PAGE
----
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Re: Jobs and Cookies and Facts and Perceptions

Poster: David KUIJT <kuijt@umiacs.umd.edu>

Greetings again from Dafydd;

Aurora writes:

> The Orders must realize that all of our [...]
> information about the Orders comes from the members of the Orders -- 
> their words and works. Perception is the general interpretation of these words 
> and works. [....] Facts won't even be accepted and internalized and may be 
> questioned or rejected if they vary too far from the existing general 
> perception. [....]

All that I can do, all that any Peer can do, is to speak up when
someone says something about the peerage that we think is inaccurate.

> It's part of the responsibilities of a Peer to distribute facts about the 
> Peerage, but outside of a forum such as this, I suspect that most of this 
> distribution is casual and not in the presence of a multitude of non-Peers. 

Well, yes and no.  About two or three years ago Duchess Ysabeau hosted a
forum on peerage at University that was VERY well attended (more than 60
people) and discussed many of these issues.  Duke Gyrth was also on the
panel; I'm not sure who the third person was (Tanis, perhaps?  I'm guessing.
Anybody else who took the class remember?).  In fact, there is a concerted
effort by someone or other every couple of years on this issue.  But we
are bailing a boat with holes here, in a sense-- 2.5 years is an SCA
generation.  Every generation we have a whole new set of people, all
not knowing how the Peers think, and generating their own theories to
explain the behaviour they observe.  So even if we could ever reach
everyone in the Kingdom, we'd still have to do it again in a couple
of years.

Regarding Duchess Ysabeau's class again, I will attempt to write some 
thoughts up on the subject of "Factors In Consideration Of Peerage 
Candidates" and publish it on this forum.

> [....] When a forum like the Merry Rose opens 
> the door to discourse, it's good to start airing out facts.

I agree completely.

> But, it's important 
> to try to tie the facts to the general perception in order for them to be 
> accepted. 

I can't do that.  All I can do is call 'em as I see 'em; I don't know what
the 'general perception' is.  And the 'general perception' in Roxbury is
likely to be very different from the 'general perception' in Sacred Stone,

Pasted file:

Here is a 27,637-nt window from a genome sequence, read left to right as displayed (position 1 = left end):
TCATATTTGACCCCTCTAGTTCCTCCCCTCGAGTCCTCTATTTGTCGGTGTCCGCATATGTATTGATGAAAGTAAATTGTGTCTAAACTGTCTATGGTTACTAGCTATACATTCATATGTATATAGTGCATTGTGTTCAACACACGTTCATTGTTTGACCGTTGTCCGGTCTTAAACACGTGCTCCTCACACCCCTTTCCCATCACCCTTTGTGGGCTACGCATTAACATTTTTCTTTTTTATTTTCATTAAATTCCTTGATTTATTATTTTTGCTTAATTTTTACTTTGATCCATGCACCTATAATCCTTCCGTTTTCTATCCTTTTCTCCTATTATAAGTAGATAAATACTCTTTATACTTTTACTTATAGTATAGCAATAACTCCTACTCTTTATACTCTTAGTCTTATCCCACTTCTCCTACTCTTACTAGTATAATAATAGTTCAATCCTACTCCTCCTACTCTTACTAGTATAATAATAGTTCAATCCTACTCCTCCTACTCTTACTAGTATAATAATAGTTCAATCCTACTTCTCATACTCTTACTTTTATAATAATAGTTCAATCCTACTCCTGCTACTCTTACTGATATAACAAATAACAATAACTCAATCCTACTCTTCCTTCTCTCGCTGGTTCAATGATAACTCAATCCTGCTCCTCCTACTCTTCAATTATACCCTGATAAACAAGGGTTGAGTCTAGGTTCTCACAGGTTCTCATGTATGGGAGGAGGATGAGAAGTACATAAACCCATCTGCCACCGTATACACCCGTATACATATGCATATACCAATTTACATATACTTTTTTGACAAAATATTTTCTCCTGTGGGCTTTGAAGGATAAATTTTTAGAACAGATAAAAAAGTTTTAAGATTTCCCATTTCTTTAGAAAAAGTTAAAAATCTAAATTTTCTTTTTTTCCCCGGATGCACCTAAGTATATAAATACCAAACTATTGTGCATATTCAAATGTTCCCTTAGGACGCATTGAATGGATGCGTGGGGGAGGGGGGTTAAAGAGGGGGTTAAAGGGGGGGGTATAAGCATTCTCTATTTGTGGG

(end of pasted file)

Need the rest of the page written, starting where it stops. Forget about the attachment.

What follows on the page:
and Black Diamond is likely to have a totally different idea, and so on.
So if you ask me "is X true" I will tell you my opinion; it is impossible
for me to know what all the general perceptions are at the same time.
All I can do is react as I see misinformation.
> I believe totally all that you say, but because it varies so far from what I 
> believe that I have seen, I must wonder if there are additional bits of 
> information or qualifying statements that I should hear.

While I'm not sure exactly what you mean, let me give you the following
caveat: whenever I tell you something is true, it is possible that other
peers would disagree.  They would be wrong, of course, but they might
disagree :^) :^)  The peers are not a monolithic voting bloc; we have
lots of disagreements.

However, when I tell you something in public like this, it is likely
that some peer would come forward and tell me "Yo, Taffy, you are from
Mars" if they strongly disagreed.

So what I mean is this: there is no absolute Truth.  I can tell you _my_ 
Truth.  It is more likely to be accurate than yours, because I have more 
information (having been to a number of peerage meetings), but you'll
have to make up your own mind.  I'm just telling you what I think is

> Had I not had a very real belief that Earl 
> Dafydd is truthful and non-devious,

[muffled sound as I restrain myself from saying something that might
weaken further arguments on my part :^) ]

> Should the Orders choose to address this issue, it's important to make sure 
> that they are addressing what the populace sees as the problem.

It is very hard to identify all the different opinions that the populace
has.  There are 120+ active peers, with that many opinions.  How can
we, the 120, identify all the 1500+ opinions that the populace has?
Some of us can't even count that high.  I keep track of my own opinions,
and try to correct misconceptions that I come across; that is all any
of us can do.

> these other guys get equal attention and opportunity. I know, "Every Knight is 
> tasked with watching for potential future Knights" or some such. That isn't a 
> good answer for me. If everybody is responsible for something, it usually ends 
> up being done by nobody.

Not true, in this case.  I make my own opinions about candidates; most of
the active peers do, I think.  Certainly they try to.  When I respond to
more than 1/4 of the candidates on a Peerage Polling Letter with "Abstain"
I start feeling guilty about how active I'm being, although as the Kingdom
continues growing larger this is harder to do.  For Kingdom Orders I find
myself abstaining on perhaps 1/3 or (more rarely) 1/2 the responses.

> Assign a Knight from each region, perhaps those who no 
> longer take new Squires, to watch carefully those unsquired fighters who show 
> promise and carry the stories of their progress to the others. It's the 
> noticing and the telling that's important.

Won't work.  The Knights who no longer take new squires are often
the inactive ones, who no longer make it to Chivalry meetings, don't fight
much any more, and so on.

And also, Bureaucracy Is Not The Answer.  In this case, decentralized
observers are likely to work much better than some official observers.

More later,

Prolix Dafydd
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